Do not Dilute G 33 Proposal: Address Imbalance in Global Agricultural Subsidies Rules, Support Public Stockholding for Guaranteeing Livelihoods and Food Consumption of the Poor at Bali WTO Ministerial
Published on Fri, 2013-11-15 08:33
We, as members of the global civil society, urge the Director-General of the World Trade Organisation, Roberto Azevedo, and heads of member states, to take the issue of food security in developing countries as a matter of serious and immediate concern, and not to render the G-33 proposal on public food stockholding a travesty by asking developing countries to agree to the current text on the peace clause.
At the same time, in a volatile global economy, millions of small farmers are engaged in near subsistence and precariously poised food production that provides them essential livelihoods and caters to their own as well as their country’s food requirements. Eradication of global poverty and hungerwould be impossible without addressing these concerns. It is clear that the global economy, with all its growth, has failed to take care of both poor farmers and food consumers across the vast majority of developing countries and LDCs. In sum, they still need support from their own governments, supported by the global community.
However, the rules of multilateral trading that have been institutionalized through the WTO makes it impossible for developing country governments to provide this support. When GATT (WTO’s predecessor) was negotiated, all, except 17, developing countries which were not giving any subsidy at that time were barred from increasing subsidies, and were to adhere to a limit of 10% of additional production that could be given out as subsidies.
In contrast, developed countries that gave massive subsidies to their agriculture sector were asked to reduce these trade distorting subsidies (OTDS) by only about 20%. Moreover they were allowed to shift most of their subsidies to a “green box” which was marked as non-trade distorting. It is by now well established that both types of subsidies are very much trade distorting and have undercut prices, encouraged dumping of subsidized agricultural products in developing country markets and has threatened global market access for developing country farmers.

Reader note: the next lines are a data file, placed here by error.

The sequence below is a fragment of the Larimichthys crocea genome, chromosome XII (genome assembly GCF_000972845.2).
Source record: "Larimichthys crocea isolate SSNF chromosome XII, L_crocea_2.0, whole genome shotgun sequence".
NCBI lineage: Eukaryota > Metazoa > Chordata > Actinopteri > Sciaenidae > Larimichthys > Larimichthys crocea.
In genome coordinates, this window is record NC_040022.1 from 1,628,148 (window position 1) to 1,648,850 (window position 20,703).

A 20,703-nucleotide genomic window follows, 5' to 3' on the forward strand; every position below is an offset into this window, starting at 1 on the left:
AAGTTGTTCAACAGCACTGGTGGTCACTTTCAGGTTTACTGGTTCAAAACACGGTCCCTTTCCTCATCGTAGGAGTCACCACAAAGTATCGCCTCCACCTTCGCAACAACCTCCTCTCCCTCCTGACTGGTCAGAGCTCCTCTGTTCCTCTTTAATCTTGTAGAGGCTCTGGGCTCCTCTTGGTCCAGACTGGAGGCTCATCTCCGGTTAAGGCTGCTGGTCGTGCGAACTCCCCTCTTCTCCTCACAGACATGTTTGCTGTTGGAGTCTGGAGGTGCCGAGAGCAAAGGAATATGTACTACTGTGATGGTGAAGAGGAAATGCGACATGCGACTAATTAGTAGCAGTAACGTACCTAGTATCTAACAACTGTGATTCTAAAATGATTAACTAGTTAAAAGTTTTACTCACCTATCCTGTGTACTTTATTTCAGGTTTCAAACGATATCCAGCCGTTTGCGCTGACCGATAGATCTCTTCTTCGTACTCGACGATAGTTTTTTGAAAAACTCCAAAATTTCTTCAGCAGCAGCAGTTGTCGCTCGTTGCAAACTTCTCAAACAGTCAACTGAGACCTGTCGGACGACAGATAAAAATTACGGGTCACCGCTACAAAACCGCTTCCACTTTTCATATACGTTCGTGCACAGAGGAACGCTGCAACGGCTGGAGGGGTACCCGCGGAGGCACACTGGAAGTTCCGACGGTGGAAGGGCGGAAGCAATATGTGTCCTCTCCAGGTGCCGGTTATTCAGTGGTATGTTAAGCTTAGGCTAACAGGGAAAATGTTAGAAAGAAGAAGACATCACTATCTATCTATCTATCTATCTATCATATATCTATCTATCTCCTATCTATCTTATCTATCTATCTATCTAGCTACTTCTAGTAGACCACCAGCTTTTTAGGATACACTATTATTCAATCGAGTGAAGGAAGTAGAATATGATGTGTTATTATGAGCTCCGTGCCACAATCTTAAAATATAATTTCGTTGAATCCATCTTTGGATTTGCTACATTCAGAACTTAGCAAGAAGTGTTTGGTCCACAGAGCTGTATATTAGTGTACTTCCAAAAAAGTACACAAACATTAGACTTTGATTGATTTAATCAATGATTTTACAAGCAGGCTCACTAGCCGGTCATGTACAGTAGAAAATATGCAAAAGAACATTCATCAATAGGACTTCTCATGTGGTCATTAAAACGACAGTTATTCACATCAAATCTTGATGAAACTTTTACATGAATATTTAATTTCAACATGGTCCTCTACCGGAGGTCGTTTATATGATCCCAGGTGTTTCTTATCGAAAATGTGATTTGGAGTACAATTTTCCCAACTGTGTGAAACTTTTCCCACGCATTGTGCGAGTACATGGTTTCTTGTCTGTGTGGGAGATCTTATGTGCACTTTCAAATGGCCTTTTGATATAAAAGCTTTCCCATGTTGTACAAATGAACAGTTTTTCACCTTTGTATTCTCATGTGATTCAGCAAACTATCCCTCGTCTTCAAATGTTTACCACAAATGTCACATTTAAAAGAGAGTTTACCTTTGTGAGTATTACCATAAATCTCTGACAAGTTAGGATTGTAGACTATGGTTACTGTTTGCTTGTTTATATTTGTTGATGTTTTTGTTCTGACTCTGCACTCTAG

This twisted legacy of the WTO has resulted in a gross imbalance in global agricultural production, distribution and trading system. This has prevented developing country governments from providing essential support to their numerous small producers, or to poor consumers through direct measures, price supported public food stockholdingor other processes, even if financially they are now able to do so. For example, India’s recently passed Food Security Act, which aims to provide minimum food entitlements to the poor 67% of the population, will need an allotment of US$20 billion and will conflict directly with WTO’s set limits. The WTO mandated obligations will constrain India from fully implementing its Food Security Act.
This peculiar juxtaposition in WTO’s agricultural trade rules has led the G-33 group of developing countries to table a proposal on food security at the WTO that argues that public food programmes for supporting livelihoods of small farmers and food consumption of the poor should be considered part of the “green box” and allowed without limits by changing the existing Agreement on Agriculture (AoA).
Under the WTO rules,a subsidy through price support shall be calculated using the gap between the fixed external reference price and the applied administered price. The reference price was fixed at average f.o.b. (free on board- price from farm gate till its delivery on the ship) price notified by each country for 1986 – 1988. Since the “fixed external reference price” is much lower than the minimum support price levels (MSP), the subsidy tends to get much inflated in comparison to reality. In addition, the entire production “eligible” to receive the subsidy and not the “actual” production is to be the basis for subsidy calculation, thus inflating subsidies further. Obviously for large developing countries the total subsidy calculated under broad price support programmes tends to significantly overstate the actual financial support provided to farmers.
On the other hand,the total domestic support of the USA grew from US$61 billion to US$130 billion between 1995 and 2010.The EU’s domestic support, which went down from 90 billion euro in 1995 to 75 billion euro in 2002, bloated again to 90 billion in 2006 and 79 billion in 2009. A broader measure of farm protection, known as total support estimate, shows the OECD countries’ agriculture subsidies soared from US$350 billion in 1996 to US$406 billion in 2011.
Unfortunately the G-33 proposal has found stiff opposition from the developed countries, notably the USA and the EU.This is despite the fact that in 2010, the poor in India received on average of only 58 kg per person, 3.1 times less than the 182 kg per person of the 80 million beneficiaries of cereals food aid in the USA. This is also 4.2 times less than the 241 kg for each of the 46.6 million beneficiaries of the Supplemental Nutrition Assistance Program (SNAP) or food stamp programme in the USA.